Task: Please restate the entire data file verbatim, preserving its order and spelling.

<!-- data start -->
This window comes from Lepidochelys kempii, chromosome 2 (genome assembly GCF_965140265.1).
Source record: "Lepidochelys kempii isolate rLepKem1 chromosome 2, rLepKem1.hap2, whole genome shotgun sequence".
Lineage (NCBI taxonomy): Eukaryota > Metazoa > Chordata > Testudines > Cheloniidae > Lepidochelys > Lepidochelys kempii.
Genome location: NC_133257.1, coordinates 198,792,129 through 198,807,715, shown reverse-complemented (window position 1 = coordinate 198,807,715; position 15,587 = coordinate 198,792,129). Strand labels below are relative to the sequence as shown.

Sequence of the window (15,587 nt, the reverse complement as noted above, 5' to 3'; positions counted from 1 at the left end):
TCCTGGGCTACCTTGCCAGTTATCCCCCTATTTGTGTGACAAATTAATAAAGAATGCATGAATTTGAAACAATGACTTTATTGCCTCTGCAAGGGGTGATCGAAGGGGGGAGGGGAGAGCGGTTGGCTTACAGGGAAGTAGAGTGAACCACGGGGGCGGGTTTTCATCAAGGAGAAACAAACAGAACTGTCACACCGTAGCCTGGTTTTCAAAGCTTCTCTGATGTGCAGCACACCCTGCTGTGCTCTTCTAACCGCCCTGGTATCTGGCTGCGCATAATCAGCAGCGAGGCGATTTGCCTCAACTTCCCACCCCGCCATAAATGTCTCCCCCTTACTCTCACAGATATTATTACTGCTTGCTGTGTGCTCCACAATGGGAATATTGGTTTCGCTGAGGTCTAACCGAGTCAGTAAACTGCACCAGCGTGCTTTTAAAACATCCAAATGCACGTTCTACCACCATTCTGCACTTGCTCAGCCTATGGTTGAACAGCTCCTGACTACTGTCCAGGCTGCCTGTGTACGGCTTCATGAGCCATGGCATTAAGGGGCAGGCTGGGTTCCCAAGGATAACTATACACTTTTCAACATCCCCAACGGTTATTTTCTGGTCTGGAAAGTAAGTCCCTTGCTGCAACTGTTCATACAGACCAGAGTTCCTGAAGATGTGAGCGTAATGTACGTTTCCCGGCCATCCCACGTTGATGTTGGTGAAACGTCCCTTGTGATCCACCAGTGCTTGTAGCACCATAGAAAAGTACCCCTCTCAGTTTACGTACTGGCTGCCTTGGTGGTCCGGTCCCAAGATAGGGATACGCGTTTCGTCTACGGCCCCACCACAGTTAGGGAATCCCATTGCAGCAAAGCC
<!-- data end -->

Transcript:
This window comes from Lepidochelys kempii, chromosome 2 (genome assembly GCF_965140265.1).
Source record: "Lepidochelys kempii isolate rLepKem1 chromosome 2, rLepKem1.hap2, whole genome shotgun sequence".
Lineage (NCBI taxonomy): Eukaryota > Metazoa > Chordata > Testudines > Cheloniidae > Lepidochelys > Lepidochelys kempii.
Genome location: NC_133257.1, coordinates 198,792,129 through 198,807,715, shown reverse-complemented (window position 1 = coordinate 198,807,715; position 15,587 = coordinate 198,792,129). Strand labels below are relative to the sequence as shown.

Sequence of the window (15,587 nt, the reverse complement as noted above, 5' to 3'; positions counted from 1 at the left end):
TCCTGGGCTACCTTGCCAGTTATCCCCCTATTTGTGTGACAAATTAATAAAGAATGCATGAATTTGAAACAATGACTTTATTGCCTCTGCAAGGGGTGATCGAAGGGGGGAGGGGAGAGCGGTTGGCTTACAGGGAAGTAGAGTGAACCACGGGGGCGGGTTTTCATCAAGGAGAAACAAACAGAACTGTCACACCGTAGCCTGGTTTTCAAAGCTTCTCTGATGTGCAGCACACCCTGCTGTGCTCTTCTAACCGCCCTGGTATCTGGCTGCGCATAATCAGCAGCGAGGCGATTTGCCTCAACTTCCCACCCCGCCATAAATGTCTCCCCCTTACTCTCACAGATATTATTACTGCTTGCTGTGTGCTCCACAATGGGAATATTGGTTTCGCTGAGGTCTAACCGAGTCAGTAAACTGCACCAGCGTGCTTTTAAAACATCCAAATGCACGTTCTACCACCATTCTGCACTTGCTCAGCCTATGGTTGAACAGCTCCTGACTACTGTCCAGGCTGCCTGTGTACGGCTTCATGAGCCATGGCATTAAGGGGCAGGCTGGGTTCCCAAGGATAACTATACACTTTTCAACATCCCCAACGGTTATTTTCTGGTCTGGAAAGTAAGTCCCTTGCTGCAACTGTTCATACAGACCAGAGTTCCTGAAGATGTGAGCGTAATGTACGTTTCCCGGCCATCCCACGTTGATGTTGGTGAAACGTCCCTTGTGATCCACCAGTGCTTGTAGCACCATAGAAAAGTACCCCTCTCAGTTTACGTACTGGCTGCCTTGGTGGTCCGGTCCCAAGATAGGGATACGCGTTTCGTCTACGGCCCCACCACAGTTAGGGAATCCCATTGCAGCAAAGCC